“VEX Worlds coming to Louisville provides a unique opportunity to showcase UPS technology and UPS as a technology company to the top future innovators of the world,” says Kim Felix, Vice President of UPS’s Information Services (I.S.) Transportation Technology Group (TTG) Portfolio.    
 
UPS I.S. and its Air Region joined forces as sponsors of the event this year; and the UPS TTG University Engagement Committee (UEC) organized volunteers to support the event in a variety of roles ranging from participant check-in, to robot inspections, referees and competition judges for the four-day event at the Kentucky Exposition Center. 
 
The VEX program supports students from elementary through collegiate levels. In addition to learning valuable engineering skills, students gain life skills such as teamwork, perseverance, communication, collaboration, project management and critical thinking. 
 
“REC is a great partner for us,” added Felix. “It is successfully building and growing the pipeline of talent we need to advance technology and grow our business at UPS. We’re looking forward to continuing the partnership and our support for the program.”

 

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Infosys Foundation USA Partners with Code.org to Bring Computer Science Education to Millions of Students Across the U.S.

This is a press release from Infosys Foundation USA

Infosys Foundation USA Chairperson Vandana Sikka joins Code.org's board. Teacher training expanded to middle and high schools.

SAN FRANCISCO, April 28, 2015 (PRNewswire) | Infosys Foundation USA, a non-profit organization focused on bridging the digital divide in America, has announced a partnership with Code.org to expand access to computer science education for millions of students across the United States. The program includes professional development for teachers, curriculum development and social outreach programs.

Infosys Foundation USA has also committed its support to Code.org's annual Hour of Code initiative, a global grassroots campaign that has introduced millions of students to computer science in over 180 countries. Code.org will run its third Hour of Code campaign in December 2015, encouraging students of all ages to try a one-hour computer science tutorial. These lessons are designed to demystify code and show that anybody can learn the basics.
 
With the support of Infosys Foundation USA, Code.org will be able to expand its professional development program, training approximately 350 middle and high school teachers across the United States.
 
The Code.org partnership is part of the Foundation's larger mission to expand computer science education and training in the United States, particularly for those in underrepresented communities.
 
Highlights: 
 
With this announcement, Infosys Foundation USA becomes a Platinum-level sponsor of Code.org, providing not only financial support but also resources and extensive experience in computer science education.
 
The Chairperson of Infosys Foundation USA, Vandana Sikka, has been appointed to the Code.org Board. Sikka's background includes a master's degree in computer science and a successful track record in product design, development and management in several Silicon Valley startups. She joins fellow Code.org board members, including representatives from companies such as Google, Microsoft and Amazon.com.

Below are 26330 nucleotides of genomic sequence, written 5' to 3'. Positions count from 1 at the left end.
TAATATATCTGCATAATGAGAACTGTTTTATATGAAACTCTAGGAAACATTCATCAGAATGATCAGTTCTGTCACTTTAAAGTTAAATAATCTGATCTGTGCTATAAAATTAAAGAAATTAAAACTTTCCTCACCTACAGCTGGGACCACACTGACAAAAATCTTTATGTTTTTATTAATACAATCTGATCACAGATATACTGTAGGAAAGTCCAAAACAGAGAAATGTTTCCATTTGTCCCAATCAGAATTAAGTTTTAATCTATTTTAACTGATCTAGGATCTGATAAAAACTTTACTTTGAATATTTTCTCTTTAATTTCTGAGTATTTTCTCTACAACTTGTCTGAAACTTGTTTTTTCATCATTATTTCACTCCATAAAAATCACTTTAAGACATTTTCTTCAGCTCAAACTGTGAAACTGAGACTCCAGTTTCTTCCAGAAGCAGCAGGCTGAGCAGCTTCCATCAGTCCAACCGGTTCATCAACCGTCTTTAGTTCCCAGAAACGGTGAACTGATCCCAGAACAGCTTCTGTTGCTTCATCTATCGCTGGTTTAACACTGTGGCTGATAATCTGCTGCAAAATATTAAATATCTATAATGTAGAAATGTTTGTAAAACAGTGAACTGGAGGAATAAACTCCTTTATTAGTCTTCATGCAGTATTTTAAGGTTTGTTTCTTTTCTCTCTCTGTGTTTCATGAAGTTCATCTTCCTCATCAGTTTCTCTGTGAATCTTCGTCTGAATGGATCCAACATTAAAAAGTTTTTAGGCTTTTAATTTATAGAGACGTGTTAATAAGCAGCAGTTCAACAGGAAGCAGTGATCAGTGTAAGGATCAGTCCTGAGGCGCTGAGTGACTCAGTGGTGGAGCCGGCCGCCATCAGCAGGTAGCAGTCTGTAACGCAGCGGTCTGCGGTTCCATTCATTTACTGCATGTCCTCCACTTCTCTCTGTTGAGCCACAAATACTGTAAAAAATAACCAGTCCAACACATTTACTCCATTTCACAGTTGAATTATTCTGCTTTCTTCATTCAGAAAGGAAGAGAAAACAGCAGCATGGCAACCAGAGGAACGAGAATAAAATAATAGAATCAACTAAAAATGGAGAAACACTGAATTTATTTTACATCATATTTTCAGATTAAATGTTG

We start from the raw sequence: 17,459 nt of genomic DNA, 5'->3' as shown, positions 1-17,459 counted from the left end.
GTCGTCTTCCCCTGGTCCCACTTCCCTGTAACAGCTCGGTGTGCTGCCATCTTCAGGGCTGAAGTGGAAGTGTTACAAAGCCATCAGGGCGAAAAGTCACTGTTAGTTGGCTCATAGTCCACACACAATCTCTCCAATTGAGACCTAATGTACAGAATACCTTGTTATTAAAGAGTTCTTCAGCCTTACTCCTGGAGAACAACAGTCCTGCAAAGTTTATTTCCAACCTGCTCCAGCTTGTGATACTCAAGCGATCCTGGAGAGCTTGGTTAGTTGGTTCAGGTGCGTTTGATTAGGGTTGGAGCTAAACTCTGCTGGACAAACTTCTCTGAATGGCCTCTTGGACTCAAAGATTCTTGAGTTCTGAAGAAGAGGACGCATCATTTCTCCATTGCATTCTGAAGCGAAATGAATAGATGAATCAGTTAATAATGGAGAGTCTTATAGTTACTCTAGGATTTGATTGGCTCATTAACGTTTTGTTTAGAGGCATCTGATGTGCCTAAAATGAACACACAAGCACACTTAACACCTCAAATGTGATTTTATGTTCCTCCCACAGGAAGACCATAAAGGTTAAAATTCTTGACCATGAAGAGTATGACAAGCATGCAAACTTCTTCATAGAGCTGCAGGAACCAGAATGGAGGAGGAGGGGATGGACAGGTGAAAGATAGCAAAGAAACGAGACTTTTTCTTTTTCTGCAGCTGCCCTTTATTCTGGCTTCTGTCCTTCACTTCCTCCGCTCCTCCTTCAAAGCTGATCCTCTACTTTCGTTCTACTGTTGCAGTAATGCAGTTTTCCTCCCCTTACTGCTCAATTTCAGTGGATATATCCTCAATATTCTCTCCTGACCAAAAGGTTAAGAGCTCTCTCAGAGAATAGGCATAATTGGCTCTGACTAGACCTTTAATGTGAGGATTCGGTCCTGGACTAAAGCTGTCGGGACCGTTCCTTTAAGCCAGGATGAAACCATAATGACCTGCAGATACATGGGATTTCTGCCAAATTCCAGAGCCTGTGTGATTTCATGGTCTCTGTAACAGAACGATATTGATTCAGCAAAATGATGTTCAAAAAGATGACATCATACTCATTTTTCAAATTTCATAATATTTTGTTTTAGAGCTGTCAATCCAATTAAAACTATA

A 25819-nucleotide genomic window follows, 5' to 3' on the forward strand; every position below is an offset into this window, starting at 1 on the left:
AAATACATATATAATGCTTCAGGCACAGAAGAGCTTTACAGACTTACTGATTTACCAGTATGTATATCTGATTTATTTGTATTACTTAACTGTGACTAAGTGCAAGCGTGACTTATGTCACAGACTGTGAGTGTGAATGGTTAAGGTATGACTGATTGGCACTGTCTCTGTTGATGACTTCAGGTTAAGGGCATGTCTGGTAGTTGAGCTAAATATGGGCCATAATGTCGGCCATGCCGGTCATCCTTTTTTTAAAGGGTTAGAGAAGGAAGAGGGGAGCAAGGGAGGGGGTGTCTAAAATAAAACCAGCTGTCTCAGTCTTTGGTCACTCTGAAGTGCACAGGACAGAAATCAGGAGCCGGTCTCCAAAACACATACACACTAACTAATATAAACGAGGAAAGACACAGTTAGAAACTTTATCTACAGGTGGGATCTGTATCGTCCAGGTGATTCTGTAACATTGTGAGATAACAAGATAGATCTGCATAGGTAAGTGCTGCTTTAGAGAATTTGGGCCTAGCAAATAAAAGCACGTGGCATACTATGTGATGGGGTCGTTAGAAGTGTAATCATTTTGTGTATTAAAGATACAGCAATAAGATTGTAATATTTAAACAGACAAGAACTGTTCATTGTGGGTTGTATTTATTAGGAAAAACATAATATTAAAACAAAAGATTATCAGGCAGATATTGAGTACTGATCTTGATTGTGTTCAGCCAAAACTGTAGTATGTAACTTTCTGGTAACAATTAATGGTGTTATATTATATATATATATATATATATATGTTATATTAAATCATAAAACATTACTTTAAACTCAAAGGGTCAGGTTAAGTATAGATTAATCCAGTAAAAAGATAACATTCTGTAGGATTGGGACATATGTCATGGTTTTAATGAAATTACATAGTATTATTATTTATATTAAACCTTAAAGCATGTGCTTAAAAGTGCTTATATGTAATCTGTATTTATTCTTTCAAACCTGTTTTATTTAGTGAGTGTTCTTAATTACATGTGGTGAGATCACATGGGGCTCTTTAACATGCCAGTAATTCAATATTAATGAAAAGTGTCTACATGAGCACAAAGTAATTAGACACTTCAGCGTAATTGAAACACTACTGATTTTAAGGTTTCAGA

Quotes:  
 
Hadi Partovi, CEO, Code.org 
"The United States is forecast to have one million unfilled computer science jobs by 2020. This support from Infosys Foundation USA will play a major role in Code.org's efforts to broaden access to computer science education, empower teachers and help students of all backgrounds to be ready for the jobs of tomorrow."
 
Vandana Sikka, Chairperson, Infosys Foundation USA 
"Our partnership with Code.org will accelerate our goal to give all children the skills they need to become creators, not just consumers, of technology. Computing skills aren't just for software engineers anymore. They are becoming as foundational as science and language arts. As a parent, I feel strongly that every child should have the opportunity to learn these skills."
 
About Code.org 
Code.org is a 501(c)(3) public non-profit dedicated to expanding participation in computer science and increasing participation by women and underrepresented students of color. Its vision is that every student in every school should have the opportunity to learn computer programming. After launching in 2013, Code.org organized the Hour of Code campaign - which has introduced over 100 million students to computer science to date - and partnered with more than 60 public school districts nationwide to expand computer science programs. Code.org is supported by philanthropic donations from corporations, foundations and generous individuals, including Microsoft, Infosys Foundation USA, The Ballmer Family Giving, Omidyar Network and others. Learn more at http://code.org/ and follow on Twitter @codeorg.
 
About Infosys Foundation USA 
Infosys Foundation USA is a non-profit focused on bridging the digital divide in America. It aims to give children, young adults and workers across the United States the skills they need to become creators, not just consumers, of technology. Infosys Foundation USA supports computer science education and training, particularly for those in under-represented communities.  Support includes grants and domain expertise for non-profit organizations involved in delivering services, research and advocacy. Infosys Foundation USA builds on the 20-year community-focused heritage of the Infosys Foundation.